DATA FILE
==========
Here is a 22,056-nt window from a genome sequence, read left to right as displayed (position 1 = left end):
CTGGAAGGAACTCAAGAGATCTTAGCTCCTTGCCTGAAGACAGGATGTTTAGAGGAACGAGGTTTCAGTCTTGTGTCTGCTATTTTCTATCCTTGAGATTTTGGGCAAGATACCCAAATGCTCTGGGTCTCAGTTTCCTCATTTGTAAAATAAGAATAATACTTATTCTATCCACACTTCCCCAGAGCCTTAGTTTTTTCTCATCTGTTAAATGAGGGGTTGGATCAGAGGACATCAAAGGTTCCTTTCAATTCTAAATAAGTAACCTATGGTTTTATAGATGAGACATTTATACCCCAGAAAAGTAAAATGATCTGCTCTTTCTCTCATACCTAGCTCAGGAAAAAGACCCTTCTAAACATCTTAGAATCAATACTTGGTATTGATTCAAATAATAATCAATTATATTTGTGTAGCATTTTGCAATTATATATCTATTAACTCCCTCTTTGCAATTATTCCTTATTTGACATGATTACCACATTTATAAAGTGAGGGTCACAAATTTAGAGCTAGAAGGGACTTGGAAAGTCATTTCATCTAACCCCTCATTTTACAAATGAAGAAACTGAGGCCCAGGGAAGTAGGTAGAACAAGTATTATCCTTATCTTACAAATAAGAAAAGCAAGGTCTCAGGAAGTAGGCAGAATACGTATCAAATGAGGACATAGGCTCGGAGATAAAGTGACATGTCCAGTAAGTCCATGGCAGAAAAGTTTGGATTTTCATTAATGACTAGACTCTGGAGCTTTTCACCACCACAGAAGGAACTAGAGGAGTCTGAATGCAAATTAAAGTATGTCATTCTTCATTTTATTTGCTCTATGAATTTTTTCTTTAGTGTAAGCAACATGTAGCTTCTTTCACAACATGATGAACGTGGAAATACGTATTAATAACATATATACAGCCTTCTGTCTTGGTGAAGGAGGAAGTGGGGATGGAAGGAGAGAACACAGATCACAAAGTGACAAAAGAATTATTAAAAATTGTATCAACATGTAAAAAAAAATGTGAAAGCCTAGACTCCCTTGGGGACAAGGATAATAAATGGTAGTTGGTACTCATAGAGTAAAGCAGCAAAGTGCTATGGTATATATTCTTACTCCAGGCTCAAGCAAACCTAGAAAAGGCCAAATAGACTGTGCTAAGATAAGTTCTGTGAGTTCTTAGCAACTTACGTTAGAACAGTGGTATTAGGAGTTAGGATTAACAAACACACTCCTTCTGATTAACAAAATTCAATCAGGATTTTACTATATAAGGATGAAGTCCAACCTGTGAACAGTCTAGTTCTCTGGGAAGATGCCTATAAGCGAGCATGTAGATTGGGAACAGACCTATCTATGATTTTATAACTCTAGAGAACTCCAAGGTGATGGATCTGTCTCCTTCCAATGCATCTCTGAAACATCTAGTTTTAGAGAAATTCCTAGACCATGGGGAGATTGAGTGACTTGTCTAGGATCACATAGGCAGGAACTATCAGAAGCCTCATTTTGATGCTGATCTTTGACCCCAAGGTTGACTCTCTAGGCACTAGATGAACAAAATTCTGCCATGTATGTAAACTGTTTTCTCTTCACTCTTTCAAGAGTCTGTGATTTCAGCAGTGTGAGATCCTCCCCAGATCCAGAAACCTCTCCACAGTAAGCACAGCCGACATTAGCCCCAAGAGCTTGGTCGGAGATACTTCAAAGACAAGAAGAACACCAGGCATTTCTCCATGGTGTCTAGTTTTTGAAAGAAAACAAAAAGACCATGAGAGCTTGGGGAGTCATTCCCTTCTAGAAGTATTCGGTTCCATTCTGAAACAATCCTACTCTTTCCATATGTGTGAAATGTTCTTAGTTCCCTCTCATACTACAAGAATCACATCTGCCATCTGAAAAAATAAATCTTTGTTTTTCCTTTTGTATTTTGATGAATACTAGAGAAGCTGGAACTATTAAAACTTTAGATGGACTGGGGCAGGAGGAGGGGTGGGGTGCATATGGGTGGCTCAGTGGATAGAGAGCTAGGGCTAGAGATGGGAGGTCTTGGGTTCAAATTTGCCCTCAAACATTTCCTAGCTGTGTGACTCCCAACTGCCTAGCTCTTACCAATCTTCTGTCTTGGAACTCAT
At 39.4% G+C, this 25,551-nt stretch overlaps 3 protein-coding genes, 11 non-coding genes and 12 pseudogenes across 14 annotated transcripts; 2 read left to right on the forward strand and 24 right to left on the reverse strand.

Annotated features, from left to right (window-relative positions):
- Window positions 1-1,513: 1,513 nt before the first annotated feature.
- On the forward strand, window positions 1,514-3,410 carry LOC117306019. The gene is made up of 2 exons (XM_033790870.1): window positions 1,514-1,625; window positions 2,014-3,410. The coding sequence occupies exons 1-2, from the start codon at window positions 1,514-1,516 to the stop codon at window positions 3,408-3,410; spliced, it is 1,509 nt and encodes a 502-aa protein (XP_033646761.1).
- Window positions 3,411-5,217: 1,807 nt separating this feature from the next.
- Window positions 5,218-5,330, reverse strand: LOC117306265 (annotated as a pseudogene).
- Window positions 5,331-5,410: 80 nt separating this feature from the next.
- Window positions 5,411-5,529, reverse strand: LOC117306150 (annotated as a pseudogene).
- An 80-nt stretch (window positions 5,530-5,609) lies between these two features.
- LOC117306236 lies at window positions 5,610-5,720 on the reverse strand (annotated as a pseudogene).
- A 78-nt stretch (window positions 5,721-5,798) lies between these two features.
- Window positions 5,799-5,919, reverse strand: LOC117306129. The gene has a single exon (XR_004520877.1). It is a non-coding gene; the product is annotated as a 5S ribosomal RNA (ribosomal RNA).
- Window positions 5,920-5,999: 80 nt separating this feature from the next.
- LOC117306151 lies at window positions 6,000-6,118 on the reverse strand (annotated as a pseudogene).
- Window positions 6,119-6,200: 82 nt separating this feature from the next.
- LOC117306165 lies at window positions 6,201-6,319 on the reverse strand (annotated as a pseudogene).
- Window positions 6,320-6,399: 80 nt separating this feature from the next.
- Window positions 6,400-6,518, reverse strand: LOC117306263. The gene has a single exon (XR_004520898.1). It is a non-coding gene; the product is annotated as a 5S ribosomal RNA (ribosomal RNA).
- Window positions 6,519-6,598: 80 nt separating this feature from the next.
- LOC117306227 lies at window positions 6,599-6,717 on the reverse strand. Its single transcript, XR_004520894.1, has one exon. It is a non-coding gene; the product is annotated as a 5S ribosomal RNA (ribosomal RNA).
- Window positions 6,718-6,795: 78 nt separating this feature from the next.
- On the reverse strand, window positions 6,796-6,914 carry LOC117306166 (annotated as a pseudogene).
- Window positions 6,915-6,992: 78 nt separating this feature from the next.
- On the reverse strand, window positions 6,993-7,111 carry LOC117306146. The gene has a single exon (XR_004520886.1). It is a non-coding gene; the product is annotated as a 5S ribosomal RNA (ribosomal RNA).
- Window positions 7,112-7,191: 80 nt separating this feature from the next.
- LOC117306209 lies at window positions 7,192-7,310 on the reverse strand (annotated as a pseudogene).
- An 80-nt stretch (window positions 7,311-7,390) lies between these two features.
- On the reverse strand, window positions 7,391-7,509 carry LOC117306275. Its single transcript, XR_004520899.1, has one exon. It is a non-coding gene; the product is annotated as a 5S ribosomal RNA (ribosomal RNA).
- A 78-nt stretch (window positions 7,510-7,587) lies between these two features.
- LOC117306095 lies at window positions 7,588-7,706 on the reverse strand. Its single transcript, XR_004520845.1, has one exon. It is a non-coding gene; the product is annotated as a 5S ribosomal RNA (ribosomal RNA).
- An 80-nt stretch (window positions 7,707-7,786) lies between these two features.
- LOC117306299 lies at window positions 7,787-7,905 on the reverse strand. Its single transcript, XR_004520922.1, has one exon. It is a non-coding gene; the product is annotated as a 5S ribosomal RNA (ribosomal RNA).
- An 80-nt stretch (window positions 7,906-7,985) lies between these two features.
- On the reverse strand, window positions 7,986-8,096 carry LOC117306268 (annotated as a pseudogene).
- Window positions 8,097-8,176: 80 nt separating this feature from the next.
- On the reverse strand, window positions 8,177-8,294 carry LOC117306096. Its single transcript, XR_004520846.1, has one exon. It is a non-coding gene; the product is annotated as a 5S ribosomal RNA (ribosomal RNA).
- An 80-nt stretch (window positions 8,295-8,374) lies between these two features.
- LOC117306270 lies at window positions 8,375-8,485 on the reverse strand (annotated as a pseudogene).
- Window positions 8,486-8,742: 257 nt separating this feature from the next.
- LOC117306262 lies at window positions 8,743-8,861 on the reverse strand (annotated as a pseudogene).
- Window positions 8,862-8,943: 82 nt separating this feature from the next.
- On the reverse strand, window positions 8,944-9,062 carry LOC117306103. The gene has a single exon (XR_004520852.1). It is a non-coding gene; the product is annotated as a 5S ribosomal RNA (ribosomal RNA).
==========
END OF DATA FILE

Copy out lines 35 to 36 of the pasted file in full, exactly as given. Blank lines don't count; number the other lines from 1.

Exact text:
- An 80-nt stretch (window positions 7,906-7,985) lies between these two features.
- On the reverse strand, window positions 7,986-8,096 carry LOC117306268 (annotated as a pseudogene).